Yes, or for anyone (like me) who likes to work with hardware themselves. Also maybe to save some money. By using a solderless breadboad, I can rewire it to make any changes to match the final Arduboy version, when the details are made available.
The answer is yes to both questions.
There are slight differences between my system and the Dev Kit:
- The Dev Kit runs at 16MHz. Mine runs at 8MHz.
You could use the SparkFun Pro Micro 5V/16MHz version but you would need 5V to 3.3V level shifting logic to drive the display, or use a display module that is 5V tolerant. If @bateske decides to run the final Arduboy at 5V and 16MHz, as he is now planning, I will probably change mine as well.
The SparkFun Pro Micro that I used doesn’t bring out pin 12. The Dev Kit uses this pin for the display reset signal. I’ve currently connected the display reset line to pin 3, and had to make a small change to the Arduboy library to account for this. If you want to run at 5V/16MHz, then in place of the SparkFun Pro Micro you could use an Arduino Leonardo, or Arduino Micro to gain access to pin 12 for better compatibility.
The Dev Kit shorts pins A2 and A3 and wires them both to the speaker. This is not good! You shouldn’t short two outputs together. I wire to only one pin at a time, depending on which one the sketch uses.
I believe the Dev Kit runs the processor directly from the coin cell battery, which would be about 3.0V, or at 5V when connected to USB (maybe someone can confirm this?). In my system the processor always runs at 3.3V from a regulator on the Pro Micro board.
The piezo speaker that I used is not the same as the one the Dev Kit uses. It may sound slightly different.
The display module that I used has no CS input. This doesn’t affect anything since no other devices are attached to the SPI interface. If you want to make your own system I would get a display that has all the required signals available.
Other than changing the library for the display reset pin, and differences due to clock speed, my system behaves almost exactly as a Dev Kit. You can develop and run Arduboy sketches with it.
The SparkFun Pro Micro that I used is open source. The display is a standard design with a standard SPI interface and there are many different vendors selling versions that would work.
The safest (but expensive) display to use might be one of the ones from Adafruit, either the 0.96" one or the 1.3" one. These are both 5V tolerant and are virtually guaranteed to work.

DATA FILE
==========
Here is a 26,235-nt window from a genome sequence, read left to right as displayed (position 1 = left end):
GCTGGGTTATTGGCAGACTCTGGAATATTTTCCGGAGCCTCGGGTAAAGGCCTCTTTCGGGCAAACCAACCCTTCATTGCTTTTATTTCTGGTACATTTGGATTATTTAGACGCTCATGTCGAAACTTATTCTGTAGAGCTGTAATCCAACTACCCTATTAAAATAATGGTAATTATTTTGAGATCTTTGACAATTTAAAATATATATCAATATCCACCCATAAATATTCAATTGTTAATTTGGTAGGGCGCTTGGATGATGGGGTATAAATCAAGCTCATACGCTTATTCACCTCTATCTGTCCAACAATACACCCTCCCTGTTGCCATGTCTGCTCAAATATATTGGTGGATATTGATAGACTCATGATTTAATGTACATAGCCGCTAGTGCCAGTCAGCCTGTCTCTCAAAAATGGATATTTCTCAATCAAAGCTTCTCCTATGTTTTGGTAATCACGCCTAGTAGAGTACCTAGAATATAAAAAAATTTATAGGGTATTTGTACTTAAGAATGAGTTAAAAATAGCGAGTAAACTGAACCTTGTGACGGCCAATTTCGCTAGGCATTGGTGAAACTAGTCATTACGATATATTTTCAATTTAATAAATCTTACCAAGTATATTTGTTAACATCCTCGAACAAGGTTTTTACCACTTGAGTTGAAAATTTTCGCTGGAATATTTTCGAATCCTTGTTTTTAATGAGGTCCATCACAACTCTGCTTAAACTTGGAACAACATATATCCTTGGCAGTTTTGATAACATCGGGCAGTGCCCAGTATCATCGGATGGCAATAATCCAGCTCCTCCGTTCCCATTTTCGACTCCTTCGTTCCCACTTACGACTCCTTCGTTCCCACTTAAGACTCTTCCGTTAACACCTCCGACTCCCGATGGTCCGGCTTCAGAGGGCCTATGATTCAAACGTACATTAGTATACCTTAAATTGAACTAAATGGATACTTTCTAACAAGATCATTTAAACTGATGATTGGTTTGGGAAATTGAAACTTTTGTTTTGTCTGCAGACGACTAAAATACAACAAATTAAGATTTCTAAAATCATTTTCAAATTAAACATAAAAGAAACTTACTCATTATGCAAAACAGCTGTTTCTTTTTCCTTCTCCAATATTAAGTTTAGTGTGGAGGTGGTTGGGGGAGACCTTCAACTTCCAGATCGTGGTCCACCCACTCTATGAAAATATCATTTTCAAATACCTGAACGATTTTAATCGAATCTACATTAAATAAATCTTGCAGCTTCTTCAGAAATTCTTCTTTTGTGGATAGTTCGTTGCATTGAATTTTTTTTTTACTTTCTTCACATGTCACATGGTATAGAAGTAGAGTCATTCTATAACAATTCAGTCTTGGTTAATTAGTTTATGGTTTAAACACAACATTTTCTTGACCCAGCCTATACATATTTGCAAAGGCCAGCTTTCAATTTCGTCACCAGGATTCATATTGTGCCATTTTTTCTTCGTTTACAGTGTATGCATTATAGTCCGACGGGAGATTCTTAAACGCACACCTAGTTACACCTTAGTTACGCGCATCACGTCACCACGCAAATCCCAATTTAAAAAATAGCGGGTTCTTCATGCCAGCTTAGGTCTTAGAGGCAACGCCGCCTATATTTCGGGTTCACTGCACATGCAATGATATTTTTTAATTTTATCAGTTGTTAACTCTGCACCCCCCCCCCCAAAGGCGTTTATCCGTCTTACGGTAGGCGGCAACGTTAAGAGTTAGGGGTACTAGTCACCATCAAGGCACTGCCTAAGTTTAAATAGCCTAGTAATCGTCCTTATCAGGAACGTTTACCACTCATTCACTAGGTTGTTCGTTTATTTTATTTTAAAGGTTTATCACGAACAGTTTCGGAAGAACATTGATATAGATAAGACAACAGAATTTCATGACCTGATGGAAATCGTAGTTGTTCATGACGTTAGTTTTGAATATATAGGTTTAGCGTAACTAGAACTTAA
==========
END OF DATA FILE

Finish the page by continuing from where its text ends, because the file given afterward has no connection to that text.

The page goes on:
I’d be happy to tell you where I got the components, or offer alternatives, or tell you if ones you have found will work.
I put the buttons on separate boards because the ones I used didn’t plug directly into the breadboard properly. If you used buttons that were breadboard compatible it would make things easier.
The wiring is as follows:
Arduino Pin Display Pin
3 (or 12 if available) Reset
4 D/C (data/command select)
6 SPI CS (chip select) (not used by my display)
15 SCLK SPI SCLK (clock)
16 MOSI SPI Data In
Buttons are normally open push buttons. One side of each button goes to system ground. The other side is wired as follows:
Arduino Pin Button Name
5 D-pad RIGHT
8 D-pad UP
9 D-pad LEFT
10 D-pad DOWN
7 Start (not on the Dev Kit)
RST System Reset (not on the Dev Kit)
I might have buttons A and B reversed. I don’t know if it’s been decided which is which.
One side goes to system ground. The other side goes to pin A2 or A3 (but not both!). The Dev Kit shorts pins A2 to A3. Don’t do this. Use one pin at a time.
The Dev Kit uses the Arduino RXLED pin 17. This is wired to an LED on Pro Micro, Leonardo and Micro boards, so no extra LED is required.
The negative (black) lead of the 3 AA battery pack is connected to ground. The positive lead (red) is connected to the RAW input of the Pro Micro.
The display I used has an on board 3.3V regulator (it’s supposed to be 5V tolerant but I investigated and found that it really isn’t), so I connected the display’s VCC pin directly to battery positive. If the display you use requires 3.3V power, you could get it from the VCC pin of the Pro Micro.
I don’t have a power switch. I just remove one of the batteries, or one of the leads, to power the system off. Because of the design of the Pro Micro, you must make sure the batteries are disconnected while connected to the USB port.
If you make a 5V system, you would need to use 4 or 5 AA batteries or some other means to power the Pro Micro. If the display required 3.3V you would have to find a way of providing that as well (plus possibly add external level shifter circuitry to the display signals).
Your English is quite understandable.